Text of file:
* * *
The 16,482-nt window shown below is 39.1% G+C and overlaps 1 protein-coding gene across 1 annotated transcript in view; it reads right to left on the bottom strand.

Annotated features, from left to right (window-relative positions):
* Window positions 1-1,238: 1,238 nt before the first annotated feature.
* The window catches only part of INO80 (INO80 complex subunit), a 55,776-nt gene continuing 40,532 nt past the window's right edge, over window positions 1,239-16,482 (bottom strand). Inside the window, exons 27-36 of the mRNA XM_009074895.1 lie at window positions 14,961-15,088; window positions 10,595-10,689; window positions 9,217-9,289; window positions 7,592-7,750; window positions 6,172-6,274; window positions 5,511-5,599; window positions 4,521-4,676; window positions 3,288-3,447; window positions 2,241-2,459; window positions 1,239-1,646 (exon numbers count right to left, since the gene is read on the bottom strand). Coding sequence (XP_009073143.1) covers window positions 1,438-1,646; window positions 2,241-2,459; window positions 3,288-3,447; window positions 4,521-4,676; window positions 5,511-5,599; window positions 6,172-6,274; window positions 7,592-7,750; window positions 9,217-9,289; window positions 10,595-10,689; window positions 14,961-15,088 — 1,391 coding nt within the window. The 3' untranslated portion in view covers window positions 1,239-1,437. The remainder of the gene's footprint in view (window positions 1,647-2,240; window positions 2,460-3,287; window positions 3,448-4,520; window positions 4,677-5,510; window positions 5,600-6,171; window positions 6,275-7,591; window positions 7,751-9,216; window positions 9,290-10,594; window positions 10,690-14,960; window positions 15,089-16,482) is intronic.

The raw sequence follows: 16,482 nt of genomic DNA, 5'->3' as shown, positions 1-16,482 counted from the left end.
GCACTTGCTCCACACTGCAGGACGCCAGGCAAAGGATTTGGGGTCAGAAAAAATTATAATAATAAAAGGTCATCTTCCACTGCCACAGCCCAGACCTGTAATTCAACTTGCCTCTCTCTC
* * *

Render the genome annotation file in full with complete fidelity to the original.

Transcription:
The 16,482-nt window shown below is 39.1% G+C and overlaps 1 protein-coding gene across 1 annotated transcript in view; it reads right to left on the bottom strand.

Annotated features, from left to right (window-relative positions):
* Window positions 1-1,238: 1,238 nt before the first annotated feature.
* The window catches only part of INO80 (INO80 complex subunit), a 55,776-nt gene continuing 40,532 nt past the window's right edge, over window positions 1,239-16,482 (bottom strand). Inside the window, exons 27-36 of the mRNA XM_009074895.1 lie at window positions 14,961-15,088; window positions 10,595-10,689; window positions 9,217-9,289; window positions 7,592-7,750; window positions 6,172-6,274; window positions 5,511-5,599; window positions 4,521-4,676; window positions 3,288-3,447; window positions 2,241-2,459; window positions 1,239-1,646 (exon numbers count right to left, since the gene is read on the bottom strand). Coding sequence (XP_009073143.1) covers window positions 1,438-1,646; window positions 2,241-2,459; window positions 3,288-3,447; window positions 4,521-4,676; window positions 5,511-5,599; window positions 6,172-6,274; window positions 7,592-7,750; window positions 9,217-9,289; window positions 10,595-10,689; window positions 14,961-15,088 — 1,391 coding nt within the window. The 3' untranslated portion in view covers window positions 1,239-1,437. The remainder of the gene's footprint in view (window positions 1,647-2,240; window positions 2,460-3,287; window positions 3,448-4,520; window positions 4,677-5,510; window positions 5,600-6,171; window positions 6,275-7,591; window positions 7,751-9,216; window positions 9,290-10,594; window positions 10,690-14,960; window positions 15,089-16,482) is intronic.

The raw sequence follows: 16,482 nt of genomic DNA, 5'->3' as shown, positions 1-16,482 counted from the left end.
GCACTTGCTCCACACTGCAGGACGCCAGGCAAAGGATTTGGGGTCAGAAAAAATTATAATAATAAAAGGTCATCTTCCACTGCCACAGCCCAGACCTGTAATTCAACTTGCCTCTCTCTC